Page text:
kellenw

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Everything posted by kellenw

  1. We do a lot of stuff besides just aquaponics and aquaculture at the farm. One of those things we do is maintain a herd of about 20-30 goats (primarily meat goat breeds). Our two purebred AKGA registered Kiko herd sires for Fall breeding season will be JAW GUSTO (white) and MKG 38-15 ZEUS (black). Gusto is about 4 years old and tips the scales at nearly 300 pounds. Zeus is a little over 2 years old now and about 230 pounds, and will probably end up at about 300 as well, once fully grown. They're in full rut and ready to go right now, but they still have to wait about a month until the ladies are ready for them. Can't wait to see the kids they produce. They should be some really good ones! We'll have a lot of them too since most of our does twin every year. We could have up to about 30-40 kids in the spring. Always fun!
  2. Terrific as always Cecil. Beautiful work man!
  3. We had a power failure.
  4. Goats are pretty funny, and provide a lot of entertainment. They are also fantastic at cleaning up weeds and overgrown brush. They aren't entirely maintenance free though. Deworming when needed, hoof trimming, etc. The lowest maintenance are typically Spanish goats, Myotonic goats and Kiko goats. If you're going to keep a couple of males, it's best to get wethers (fixed goats). Intact males stink pretty badly, especially during Fall rut. For wethers, I think Bokis (50% Boer, 50% Kiko) are also fantastic.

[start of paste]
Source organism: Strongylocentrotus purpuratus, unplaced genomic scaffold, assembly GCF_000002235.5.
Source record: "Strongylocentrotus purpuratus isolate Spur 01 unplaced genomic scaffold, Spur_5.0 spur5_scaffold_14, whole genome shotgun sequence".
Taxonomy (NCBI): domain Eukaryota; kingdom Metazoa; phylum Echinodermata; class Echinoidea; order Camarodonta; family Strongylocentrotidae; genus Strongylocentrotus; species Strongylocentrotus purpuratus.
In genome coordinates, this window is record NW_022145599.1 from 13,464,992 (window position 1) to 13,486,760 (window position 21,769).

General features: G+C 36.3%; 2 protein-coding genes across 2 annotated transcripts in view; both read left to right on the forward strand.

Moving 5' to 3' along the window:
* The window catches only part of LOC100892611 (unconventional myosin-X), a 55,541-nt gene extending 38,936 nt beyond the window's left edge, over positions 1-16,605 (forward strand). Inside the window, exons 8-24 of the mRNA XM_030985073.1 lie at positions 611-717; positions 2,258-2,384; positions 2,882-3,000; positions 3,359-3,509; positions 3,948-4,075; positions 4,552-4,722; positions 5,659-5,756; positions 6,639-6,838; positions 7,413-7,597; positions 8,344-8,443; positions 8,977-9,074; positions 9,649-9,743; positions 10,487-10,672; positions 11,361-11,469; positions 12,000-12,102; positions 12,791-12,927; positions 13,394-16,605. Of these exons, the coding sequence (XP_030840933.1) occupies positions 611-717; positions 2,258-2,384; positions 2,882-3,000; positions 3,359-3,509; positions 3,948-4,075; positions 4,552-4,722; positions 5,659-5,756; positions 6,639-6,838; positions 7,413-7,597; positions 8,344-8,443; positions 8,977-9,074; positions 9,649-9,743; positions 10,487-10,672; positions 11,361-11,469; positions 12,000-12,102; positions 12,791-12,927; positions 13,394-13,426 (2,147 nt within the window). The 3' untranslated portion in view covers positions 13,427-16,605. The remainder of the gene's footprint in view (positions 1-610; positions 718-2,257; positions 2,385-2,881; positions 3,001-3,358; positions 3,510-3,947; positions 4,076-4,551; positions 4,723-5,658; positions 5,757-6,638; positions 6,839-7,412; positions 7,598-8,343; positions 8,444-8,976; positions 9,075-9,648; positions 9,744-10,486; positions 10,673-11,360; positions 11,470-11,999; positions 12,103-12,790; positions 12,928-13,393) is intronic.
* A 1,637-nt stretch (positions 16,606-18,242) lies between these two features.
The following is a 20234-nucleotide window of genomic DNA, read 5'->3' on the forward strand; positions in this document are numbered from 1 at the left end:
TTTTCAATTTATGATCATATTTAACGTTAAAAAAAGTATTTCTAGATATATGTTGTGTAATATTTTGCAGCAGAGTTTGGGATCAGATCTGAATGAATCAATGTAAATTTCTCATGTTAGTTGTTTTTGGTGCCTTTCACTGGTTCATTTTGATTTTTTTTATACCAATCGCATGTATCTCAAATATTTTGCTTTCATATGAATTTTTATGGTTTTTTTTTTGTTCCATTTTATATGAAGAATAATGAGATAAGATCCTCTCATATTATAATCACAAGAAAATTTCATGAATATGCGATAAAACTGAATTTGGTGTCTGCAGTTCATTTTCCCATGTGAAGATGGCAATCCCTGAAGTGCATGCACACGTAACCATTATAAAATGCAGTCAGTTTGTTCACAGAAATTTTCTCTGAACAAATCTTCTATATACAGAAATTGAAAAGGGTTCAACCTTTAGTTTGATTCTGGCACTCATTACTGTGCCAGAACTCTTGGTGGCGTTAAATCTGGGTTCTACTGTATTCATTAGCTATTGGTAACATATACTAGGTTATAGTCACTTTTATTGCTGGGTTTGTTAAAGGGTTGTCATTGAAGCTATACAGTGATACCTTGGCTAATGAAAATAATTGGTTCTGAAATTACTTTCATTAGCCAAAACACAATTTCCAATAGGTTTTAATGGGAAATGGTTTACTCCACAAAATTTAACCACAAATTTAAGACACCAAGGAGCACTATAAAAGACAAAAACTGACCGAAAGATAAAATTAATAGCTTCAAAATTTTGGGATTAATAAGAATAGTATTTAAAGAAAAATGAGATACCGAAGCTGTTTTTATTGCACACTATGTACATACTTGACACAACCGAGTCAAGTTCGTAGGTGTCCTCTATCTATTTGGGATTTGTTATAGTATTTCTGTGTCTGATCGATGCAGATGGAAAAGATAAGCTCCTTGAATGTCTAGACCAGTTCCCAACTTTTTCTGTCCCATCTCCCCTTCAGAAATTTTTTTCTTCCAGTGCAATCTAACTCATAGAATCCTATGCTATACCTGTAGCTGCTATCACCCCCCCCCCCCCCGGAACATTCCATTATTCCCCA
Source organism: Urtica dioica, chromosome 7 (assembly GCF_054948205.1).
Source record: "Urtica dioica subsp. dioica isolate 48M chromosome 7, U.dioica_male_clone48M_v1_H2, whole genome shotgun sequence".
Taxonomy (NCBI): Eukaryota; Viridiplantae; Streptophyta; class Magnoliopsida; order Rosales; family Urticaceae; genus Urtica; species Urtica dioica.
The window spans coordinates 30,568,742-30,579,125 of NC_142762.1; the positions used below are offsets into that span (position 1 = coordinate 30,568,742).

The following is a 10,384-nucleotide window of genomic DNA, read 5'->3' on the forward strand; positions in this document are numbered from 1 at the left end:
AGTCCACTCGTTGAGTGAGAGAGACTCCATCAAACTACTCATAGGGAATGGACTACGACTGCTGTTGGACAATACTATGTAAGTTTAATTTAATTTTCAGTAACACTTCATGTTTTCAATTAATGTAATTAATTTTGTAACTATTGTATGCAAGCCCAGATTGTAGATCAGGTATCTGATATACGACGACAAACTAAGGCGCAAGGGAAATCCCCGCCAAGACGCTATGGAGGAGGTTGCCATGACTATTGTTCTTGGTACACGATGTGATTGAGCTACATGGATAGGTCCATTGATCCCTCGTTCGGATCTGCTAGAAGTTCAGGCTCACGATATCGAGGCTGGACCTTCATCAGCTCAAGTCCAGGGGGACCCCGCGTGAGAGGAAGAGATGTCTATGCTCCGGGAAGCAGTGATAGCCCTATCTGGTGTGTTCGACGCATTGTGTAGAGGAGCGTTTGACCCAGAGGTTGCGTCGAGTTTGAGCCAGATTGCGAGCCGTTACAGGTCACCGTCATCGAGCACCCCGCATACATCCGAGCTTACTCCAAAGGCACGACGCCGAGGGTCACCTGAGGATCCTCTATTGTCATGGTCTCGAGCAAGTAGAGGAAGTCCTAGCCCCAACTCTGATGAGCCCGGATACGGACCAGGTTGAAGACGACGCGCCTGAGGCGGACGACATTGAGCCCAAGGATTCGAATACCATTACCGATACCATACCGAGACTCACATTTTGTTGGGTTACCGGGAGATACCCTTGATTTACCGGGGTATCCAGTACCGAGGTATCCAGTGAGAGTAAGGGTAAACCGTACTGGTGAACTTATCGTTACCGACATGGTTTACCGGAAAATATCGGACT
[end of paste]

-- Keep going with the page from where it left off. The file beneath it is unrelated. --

5. We finally had time this Spring to finish fencing a couple of smaller pastures on the farm, so we recently added 6 goats, with more to come. Five of them are does/doelings. One is a whether. Four of them are young Boer doelings. Two are Myotonics (fainters)... one a 2 year old doe and one a 2 year old whether that came for "free" (in other words we had to take him) with the myotonic doe. We will be acquiring several purebred New Zealand Kiko does/doelings and a purebred Kiko buck soon. The Kiko buck will be the herd sire. This will primarily be a small meat goat operation, and we'll also be providing some commercial and registered purebred breeders. I've done primarily dairy goats in the past, and I'll probably add a dairy doe or two eventually, but not right now. It's been a long time since I've kept goats. I have to say, it's been a lot of fun already. I missed watching the ridiculousness that only goats are capable of demonstrating. Just finished some hoof trimming, CDT vaccinations for everyone, and did a few dewormings. Everyone appears to be acclimating well to their new digs. I'll try to add some pictures in the next few days.
  6. @Old Prospector - Totally agree. We have a pretty strong market here for goat meat, which is helpful. You can make a bit more selling from the farm, but sale barn prices have been strong and rising for the last several years here as well. I'm going to try to market the best bucklings as replacement breeder bucks to try and get a few extra dollars, and probably whether a couple and grow out to a bit larger size to put in the freezer. Any remaining will be sold for meat. Our long term plan is to continue to breed our herd up to "purebred" kikos, and sell registered breeders. We'll always have lots of culls to deal with though, so we'll be in the meat business still too.
  7. Nice! We have had 6 kids (3 sets of twins) so far from our does. Unfortunately, 5 out of 6 are bucklings. I was hoping for a good crop of doelings this year to add to the herd. I have 3 more does left to kid, and they should be birthing within the next 3-5 days hopefully. There better be a lot of girls this next round!
  8. Nice! Though, I'm hoping you don't have to bottle feed. We are considering adding some hair sheep this year for meat. I like katahdins alot, so that's the breed we'll probably go with here, but Spælsau sheep look like really hardy animals too.